Best Practices for Mentoring – Part 2
Guidelines For Mentoring Relationships
from “Developing The Leaders Around You, by John C. Maxwell
When you find someone who can personally mentor you, use these guidelines to help develop a positive mentoring relationship with that person.
- Ask the right questions: Give thought to questions you will ask before you meet with your mentor. Make them strategic for your own growth.
- Clarify your level of expectations: Generally, the goal of mentoring is improvement, not perfection. Perhaps only a few people can be truly excellent – but all of us can become better.
- Accept a subordinate, learning position: Don’t let ego get in the way of learning. Trying to impress the mentor with you knowledge or ability will set up a mental barrier between you. It will prevent you from receiving what he is giving.
- Respect the mentor but don’t idolize him: Respect allows us to accept what the mentor is teaching. But making the mentor an idol removes the ability to be objective and critical – faculties we need for adapting a mentor’s knowledge and experiences to ourselves.
- Immediately put into effect what you are learning.: In the best mentoring relationships, what is learned comes quickly into focus. Learn, practice and assimilate.
- Be disciplined in relating to the mentor: Arrange for ample and consistent time, select the subject matter in advance and do your homework to make the sessions profitable.
- Reward your mentor with your own progress: If you show appreciation but make no progress, the mentor experiences failure. Your progress is his highest reward. Strive for growth, then communicate your progress.
- Don’t threaten to give up: Let you mentor know you have made a decision for progress and that you are a persistent person – a determined winner. Then he will know he is not wasting his time. There is no substitute for your own personal growth. If you are not receiving and growing, you will not be able to give to the people you nurture and develop.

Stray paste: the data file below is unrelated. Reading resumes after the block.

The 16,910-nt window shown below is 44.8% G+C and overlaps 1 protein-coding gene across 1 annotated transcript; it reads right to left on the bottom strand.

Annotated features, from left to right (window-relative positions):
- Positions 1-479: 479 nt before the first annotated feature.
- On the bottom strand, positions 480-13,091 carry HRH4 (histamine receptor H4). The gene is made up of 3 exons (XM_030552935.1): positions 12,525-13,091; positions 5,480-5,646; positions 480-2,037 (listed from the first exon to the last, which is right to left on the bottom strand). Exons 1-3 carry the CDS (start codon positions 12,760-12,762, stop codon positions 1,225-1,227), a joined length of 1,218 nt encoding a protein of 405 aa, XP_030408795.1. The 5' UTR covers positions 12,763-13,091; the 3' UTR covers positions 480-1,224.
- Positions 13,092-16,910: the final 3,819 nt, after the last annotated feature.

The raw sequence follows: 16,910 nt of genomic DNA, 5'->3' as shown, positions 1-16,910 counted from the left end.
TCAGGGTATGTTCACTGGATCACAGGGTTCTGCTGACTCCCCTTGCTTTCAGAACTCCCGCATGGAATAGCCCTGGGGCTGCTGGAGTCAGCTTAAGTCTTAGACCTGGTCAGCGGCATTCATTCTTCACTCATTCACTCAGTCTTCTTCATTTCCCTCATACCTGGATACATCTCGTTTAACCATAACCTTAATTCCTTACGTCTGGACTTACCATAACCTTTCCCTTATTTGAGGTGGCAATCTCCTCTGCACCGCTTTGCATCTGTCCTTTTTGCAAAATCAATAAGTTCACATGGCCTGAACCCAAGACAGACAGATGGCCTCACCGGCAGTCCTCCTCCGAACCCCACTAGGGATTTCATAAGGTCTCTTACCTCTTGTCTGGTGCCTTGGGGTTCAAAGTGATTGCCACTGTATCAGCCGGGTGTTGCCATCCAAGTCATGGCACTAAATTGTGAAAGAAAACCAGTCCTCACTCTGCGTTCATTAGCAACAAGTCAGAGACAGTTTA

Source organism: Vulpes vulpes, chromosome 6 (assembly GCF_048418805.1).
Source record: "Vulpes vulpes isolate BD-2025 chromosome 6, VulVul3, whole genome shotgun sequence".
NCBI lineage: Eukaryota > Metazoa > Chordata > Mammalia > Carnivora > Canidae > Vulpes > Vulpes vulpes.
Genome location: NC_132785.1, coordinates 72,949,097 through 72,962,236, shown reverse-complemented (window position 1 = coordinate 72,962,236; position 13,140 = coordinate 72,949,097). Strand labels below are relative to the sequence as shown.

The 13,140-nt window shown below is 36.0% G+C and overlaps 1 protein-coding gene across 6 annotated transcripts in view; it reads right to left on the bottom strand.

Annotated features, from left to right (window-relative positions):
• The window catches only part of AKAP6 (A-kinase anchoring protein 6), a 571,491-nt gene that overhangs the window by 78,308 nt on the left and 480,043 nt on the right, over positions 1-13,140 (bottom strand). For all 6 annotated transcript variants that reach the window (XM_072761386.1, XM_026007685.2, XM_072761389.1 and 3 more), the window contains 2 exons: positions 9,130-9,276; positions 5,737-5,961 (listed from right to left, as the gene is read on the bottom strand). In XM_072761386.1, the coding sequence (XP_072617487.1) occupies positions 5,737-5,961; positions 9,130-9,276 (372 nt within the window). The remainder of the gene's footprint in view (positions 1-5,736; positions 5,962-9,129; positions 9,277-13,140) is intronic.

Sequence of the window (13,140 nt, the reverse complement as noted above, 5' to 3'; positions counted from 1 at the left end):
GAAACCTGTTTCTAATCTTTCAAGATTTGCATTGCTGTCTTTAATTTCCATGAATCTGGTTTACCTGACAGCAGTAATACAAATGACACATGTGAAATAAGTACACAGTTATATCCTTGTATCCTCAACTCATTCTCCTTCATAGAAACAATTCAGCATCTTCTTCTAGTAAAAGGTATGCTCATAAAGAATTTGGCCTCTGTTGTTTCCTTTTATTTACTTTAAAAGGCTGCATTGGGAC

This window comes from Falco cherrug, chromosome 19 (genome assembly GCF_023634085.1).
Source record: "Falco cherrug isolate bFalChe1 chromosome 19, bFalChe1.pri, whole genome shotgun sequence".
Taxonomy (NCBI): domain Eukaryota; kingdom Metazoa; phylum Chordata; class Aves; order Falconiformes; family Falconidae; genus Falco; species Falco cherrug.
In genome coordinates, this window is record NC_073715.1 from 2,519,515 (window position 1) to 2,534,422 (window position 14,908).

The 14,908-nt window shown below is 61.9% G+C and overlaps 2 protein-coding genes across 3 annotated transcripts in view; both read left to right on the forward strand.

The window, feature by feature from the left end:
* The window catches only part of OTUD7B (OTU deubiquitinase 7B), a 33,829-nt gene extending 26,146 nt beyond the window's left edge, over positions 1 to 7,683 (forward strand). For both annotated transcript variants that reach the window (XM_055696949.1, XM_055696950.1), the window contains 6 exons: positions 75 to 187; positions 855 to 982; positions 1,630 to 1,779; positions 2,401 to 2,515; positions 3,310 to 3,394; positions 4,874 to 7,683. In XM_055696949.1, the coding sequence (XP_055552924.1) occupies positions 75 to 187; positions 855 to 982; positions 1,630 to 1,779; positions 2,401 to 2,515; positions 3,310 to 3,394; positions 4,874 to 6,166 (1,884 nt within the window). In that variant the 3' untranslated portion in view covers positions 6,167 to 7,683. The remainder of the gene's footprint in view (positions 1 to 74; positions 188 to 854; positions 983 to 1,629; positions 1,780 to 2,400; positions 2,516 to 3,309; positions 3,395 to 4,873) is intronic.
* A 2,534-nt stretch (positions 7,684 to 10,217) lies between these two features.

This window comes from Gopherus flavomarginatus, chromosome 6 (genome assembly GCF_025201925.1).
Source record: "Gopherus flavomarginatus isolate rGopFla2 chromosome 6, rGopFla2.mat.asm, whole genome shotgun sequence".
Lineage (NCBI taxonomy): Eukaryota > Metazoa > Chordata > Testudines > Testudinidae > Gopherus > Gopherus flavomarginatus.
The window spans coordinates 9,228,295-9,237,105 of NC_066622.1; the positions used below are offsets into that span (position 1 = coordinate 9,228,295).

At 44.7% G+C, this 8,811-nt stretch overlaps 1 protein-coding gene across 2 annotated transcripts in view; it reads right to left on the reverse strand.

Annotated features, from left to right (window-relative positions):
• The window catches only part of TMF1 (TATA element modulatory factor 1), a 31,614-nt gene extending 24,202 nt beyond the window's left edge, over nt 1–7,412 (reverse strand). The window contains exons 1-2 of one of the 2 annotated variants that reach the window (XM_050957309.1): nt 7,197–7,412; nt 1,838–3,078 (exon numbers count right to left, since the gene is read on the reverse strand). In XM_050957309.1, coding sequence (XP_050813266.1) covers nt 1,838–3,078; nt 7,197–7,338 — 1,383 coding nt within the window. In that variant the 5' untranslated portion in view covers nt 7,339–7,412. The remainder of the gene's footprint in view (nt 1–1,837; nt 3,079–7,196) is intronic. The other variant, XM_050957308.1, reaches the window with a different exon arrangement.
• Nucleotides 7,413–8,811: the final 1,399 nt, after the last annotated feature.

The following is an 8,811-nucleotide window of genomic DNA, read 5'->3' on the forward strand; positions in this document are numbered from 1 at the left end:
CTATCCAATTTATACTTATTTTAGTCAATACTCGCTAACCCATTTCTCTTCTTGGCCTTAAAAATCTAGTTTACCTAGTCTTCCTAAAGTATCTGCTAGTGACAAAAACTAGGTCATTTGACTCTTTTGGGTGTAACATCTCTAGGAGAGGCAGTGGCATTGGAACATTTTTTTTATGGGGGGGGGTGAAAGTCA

Set Goals For Growth
People need clear objectives set before them if they are to achieve anything of value. Success in a church never comes instantaneously. It comes from taking many small steps.
- Make the goals appropriate.
Always keep in mind the job you want people to do and its desired result. Identify the goals that will contribute to that larger goal.
- Make the goals attainable.
Nothing will make people want to quit faster than facing unachievable goals. It’s important to never ask people to accomplish goals they can’t accept.
- Make the goals measurable.
Your potential leaders will never know when they have achieved their goals if they aren’t measurable. When they are measurable, the knowledge that they have been attained will give them a sense of accomplishment. It will also free them to set new goals in place of the old ones.
- Clearly state the goals.
When goals have no clear focus, neither will the actions of the people trying to achieve them.
- Make the goals require a “stretch”.
Goals have to achievable. However, when goals don’t require a stretch, the people achieving them won’t grow. The leader must know his people well enough to identify attainable goals that require a stretch.
- Put the goals in writing
When people write down their goals, it makes them more accountable for those goals.
A study of a Yale University graduating class showed that the small percentage of graduates who had written down their goals accomplished more than all of the other graduates combined. Putting goals in writing works!
By Tim Pruitt